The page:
Conversation

03.18.15

Dark Days for Women in China?

Rebecca E. Karl, Leta Hong Fincher & more
With China’s recent criminal detention of five feminist activists, gender inequality in China is back in the spotlight. What does a crackdown on Chinese women fighting for equal representation say about the current state of the nation’s political...

Excerpts

03.16.15

The Education of Detained Chinese Feminist Li Tingting

Eric Fish
It is probably fair to say no woman has ever taken more flak for walking into a men’s room than Li Tingting. In the run-up to Women’s Day in 2012, the feminist college student was distressed by the one-to-one ratio of public restroom facilities for...

China Celebrates International Women’s Day By Arresting Women’s Rights Activists

Matthew Sheehan
Huffington Post
Many women’s rights groups activists who also work on LGBT issues have gone into hiding.

American Film On A Tibetan Migrant Finds Unlikely Success In China

Frank Langfitt
NPR
Journalist Jocelyn Ford spent years documenting the life of Zanta, a Tibetan migrant who fled her poor, mountain village to build a life for herself and her son in Beijing.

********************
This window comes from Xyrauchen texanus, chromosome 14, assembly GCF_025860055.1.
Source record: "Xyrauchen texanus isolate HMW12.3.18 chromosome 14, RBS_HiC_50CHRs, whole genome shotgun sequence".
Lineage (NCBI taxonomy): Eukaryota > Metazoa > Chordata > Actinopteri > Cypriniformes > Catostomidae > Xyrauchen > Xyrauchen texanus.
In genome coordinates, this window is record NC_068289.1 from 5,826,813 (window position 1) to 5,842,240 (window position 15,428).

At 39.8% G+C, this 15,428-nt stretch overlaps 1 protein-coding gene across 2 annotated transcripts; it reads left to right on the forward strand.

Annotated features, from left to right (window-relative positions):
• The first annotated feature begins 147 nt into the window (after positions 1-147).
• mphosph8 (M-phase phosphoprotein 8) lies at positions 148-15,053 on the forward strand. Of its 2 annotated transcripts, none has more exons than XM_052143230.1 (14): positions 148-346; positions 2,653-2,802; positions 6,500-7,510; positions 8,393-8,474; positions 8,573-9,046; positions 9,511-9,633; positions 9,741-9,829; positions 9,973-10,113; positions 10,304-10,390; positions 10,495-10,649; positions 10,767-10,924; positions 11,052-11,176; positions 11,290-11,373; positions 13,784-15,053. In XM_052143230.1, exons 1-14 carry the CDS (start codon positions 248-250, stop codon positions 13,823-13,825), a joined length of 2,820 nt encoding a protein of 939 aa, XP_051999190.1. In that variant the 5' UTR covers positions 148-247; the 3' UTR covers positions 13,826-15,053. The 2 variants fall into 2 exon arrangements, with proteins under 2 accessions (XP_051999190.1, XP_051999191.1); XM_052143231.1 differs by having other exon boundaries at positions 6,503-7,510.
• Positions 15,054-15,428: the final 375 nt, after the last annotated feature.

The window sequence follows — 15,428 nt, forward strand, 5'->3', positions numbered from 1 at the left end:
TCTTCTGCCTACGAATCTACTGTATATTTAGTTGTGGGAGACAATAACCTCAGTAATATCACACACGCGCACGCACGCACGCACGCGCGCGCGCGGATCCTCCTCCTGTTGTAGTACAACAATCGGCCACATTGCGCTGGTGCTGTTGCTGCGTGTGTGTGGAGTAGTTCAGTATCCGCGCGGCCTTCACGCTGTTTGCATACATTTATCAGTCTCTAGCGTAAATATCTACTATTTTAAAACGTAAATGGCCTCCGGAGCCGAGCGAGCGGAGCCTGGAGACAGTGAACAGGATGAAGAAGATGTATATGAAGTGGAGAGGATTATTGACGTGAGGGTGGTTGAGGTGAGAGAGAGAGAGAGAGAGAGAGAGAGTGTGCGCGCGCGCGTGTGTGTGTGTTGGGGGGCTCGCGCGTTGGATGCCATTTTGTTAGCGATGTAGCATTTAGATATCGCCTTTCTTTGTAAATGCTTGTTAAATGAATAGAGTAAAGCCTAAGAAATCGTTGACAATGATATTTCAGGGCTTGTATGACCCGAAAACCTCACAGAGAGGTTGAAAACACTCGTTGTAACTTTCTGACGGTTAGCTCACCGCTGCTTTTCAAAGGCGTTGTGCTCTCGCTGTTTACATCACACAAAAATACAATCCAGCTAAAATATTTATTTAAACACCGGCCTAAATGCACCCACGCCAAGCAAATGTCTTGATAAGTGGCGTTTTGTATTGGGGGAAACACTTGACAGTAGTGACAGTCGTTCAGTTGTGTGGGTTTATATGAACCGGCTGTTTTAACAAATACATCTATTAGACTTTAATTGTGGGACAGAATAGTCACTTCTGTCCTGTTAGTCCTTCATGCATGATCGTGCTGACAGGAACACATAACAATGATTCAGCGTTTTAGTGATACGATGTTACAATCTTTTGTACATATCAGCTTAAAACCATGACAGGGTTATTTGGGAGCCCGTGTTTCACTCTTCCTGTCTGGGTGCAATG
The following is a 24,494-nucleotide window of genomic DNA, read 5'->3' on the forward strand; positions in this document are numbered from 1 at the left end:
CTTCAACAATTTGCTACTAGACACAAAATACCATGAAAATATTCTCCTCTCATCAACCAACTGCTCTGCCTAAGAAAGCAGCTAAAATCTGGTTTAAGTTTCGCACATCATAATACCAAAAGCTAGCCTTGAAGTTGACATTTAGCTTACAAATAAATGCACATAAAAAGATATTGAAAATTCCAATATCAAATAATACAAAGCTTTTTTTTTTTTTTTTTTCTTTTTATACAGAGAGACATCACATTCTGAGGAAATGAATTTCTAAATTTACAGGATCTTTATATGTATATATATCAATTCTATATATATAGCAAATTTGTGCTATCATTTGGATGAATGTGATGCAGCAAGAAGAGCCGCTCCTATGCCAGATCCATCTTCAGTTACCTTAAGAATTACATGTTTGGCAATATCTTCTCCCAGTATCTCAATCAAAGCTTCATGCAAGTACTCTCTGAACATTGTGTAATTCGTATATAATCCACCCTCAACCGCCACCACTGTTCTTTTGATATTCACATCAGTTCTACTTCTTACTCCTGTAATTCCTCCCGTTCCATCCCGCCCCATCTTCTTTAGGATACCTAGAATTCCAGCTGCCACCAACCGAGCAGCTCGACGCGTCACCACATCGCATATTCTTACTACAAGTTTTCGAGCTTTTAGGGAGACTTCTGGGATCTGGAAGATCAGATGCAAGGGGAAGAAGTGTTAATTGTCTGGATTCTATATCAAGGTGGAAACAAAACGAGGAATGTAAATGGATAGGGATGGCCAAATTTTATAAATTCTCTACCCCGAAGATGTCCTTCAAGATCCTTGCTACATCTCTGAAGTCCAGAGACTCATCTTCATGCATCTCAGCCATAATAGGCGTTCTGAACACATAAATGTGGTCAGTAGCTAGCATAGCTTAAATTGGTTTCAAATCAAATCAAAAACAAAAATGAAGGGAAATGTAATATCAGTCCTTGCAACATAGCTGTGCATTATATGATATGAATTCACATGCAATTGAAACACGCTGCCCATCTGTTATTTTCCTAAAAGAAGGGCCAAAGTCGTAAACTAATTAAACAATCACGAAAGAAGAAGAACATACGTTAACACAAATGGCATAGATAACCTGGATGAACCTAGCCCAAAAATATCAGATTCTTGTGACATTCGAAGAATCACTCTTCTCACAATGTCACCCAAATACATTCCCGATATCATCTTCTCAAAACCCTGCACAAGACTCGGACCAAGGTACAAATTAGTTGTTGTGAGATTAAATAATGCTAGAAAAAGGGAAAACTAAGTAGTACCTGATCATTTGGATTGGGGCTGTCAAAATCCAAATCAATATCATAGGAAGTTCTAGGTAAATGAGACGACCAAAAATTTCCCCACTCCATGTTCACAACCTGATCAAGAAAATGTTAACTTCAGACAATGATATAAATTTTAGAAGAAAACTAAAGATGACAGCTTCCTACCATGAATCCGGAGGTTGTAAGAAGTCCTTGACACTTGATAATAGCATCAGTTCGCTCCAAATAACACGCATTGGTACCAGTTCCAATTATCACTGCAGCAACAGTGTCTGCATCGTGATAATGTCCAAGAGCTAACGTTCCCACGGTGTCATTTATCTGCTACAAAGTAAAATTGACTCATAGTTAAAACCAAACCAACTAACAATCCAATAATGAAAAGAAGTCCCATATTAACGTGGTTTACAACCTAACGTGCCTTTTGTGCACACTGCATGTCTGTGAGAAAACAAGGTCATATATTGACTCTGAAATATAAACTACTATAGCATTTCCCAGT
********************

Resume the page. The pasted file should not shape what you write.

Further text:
Sinica Podcast

12.05.14

Domestic Abuse in China

Kaiser Kuo & Jeremy Goldkorn from Sinica Podcast
It doesn’t take a lot of time in China to see household violence play out in supermarkets, in schools, or even in the streets. But exactly how common is domestic violence in China? In the face of recent evidence from Peking University that more than...

Features

11.06.14

No Women Need Apply

Lijia Zhang
“Applicants limited to male.” 23-year-old job-hunter Huang Rong (not her real name) noticed this line in a job announcement only after she had heard nothing from the recruiter and gone back to check the advertisement online. She had graduated from...

Books

07.31.14

Leftover Women

Leta Hong Fincher